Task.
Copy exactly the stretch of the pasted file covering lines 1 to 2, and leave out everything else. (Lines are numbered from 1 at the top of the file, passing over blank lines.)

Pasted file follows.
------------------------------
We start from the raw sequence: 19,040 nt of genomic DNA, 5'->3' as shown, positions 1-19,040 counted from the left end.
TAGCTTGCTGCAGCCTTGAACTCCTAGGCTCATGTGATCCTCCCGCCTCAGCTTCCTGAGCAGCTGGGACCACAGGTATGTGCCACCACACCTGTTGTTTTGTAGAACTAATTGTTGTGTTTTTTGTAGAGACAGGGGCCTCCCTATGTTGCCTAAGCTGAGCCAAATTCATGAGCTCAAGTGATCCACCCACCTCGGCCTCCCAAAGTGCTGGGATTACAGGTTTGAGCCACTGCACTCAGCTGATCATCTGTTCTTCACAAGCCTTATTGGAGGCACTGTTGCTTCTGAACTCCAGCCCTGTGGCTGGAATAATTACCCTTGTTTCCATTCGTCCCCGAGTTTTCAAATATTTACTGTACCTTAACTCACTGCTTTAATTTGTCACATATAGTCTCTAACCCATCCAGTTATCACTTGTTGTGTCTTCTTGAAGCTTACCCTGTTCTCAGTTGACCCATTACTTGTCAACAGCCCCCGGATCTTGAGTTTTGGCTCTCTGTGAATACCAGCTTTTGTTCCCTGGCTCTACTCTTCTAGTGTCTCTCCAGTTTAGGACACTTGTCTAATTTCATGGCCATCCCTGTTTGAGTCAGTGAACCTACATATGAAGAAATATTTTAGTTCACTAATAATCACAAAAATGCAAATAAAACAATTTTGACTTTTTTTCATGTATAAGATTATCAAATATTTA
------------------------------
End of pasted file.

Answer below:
We start from the raw sequence: 19,040 nt of genomic DNA, 5'->3' as shown, positions 1-19,040 counted from the left end.
TAGCTTGCTGCAGCCTTGAACTCCTAGGCTCATGTGATCCTCCCGCCTCAGCTTCCTGAGCAGCTGGGACCACAGGTATGTGCCACCACACCTGTTGTTTTGTAGAACTAATTGTTGTGTTTTTTGTAGAGACAGGGGCCTCCCTATGTTGCCTAAGCTGAGCCAAATTCATGAGCTCAAGTGATCCACCCACCTCGGCCTCCCAAAGTGCTGGGATTACAGGTTTGAGCCACTGCACTCAGCTGATCATCTGTTCTTCACAAGCCTTATTGGAGGCACTGTTGCTTCTGAACTCCAGCCCTGTGGCTGGAATAATTACCCTTGTTTCCATTCGTCCCCGAGTTTTCAAATATTTACTGTACCTTAACTCACTGCTTTAATTTGTCACATATAGTCTCTAACCCATCCAGTTATCACTTGTTGTGTCTTCTTGAAGCTTACCCTGTTCTCAGTTGACCCATTACTTGTCAACAGCCCCCGGATCTTGAGTTTTGGCTCTCTGTGAATACCAGCTTTTGTTCCCTGGCTCTACTCTTCTAGTGTCTCTCCAGTTTAGGACACTTGTCTAATTTCATGGCCATCCCTGTTTGAGTCAGTGAACCTACATATGAAGAAATATTTTAGTTCACTAATAATCACAAAAATGCAAATAAAACAATTTTGACTTTTTTTCATGTATAAGATTATCAAATATTTA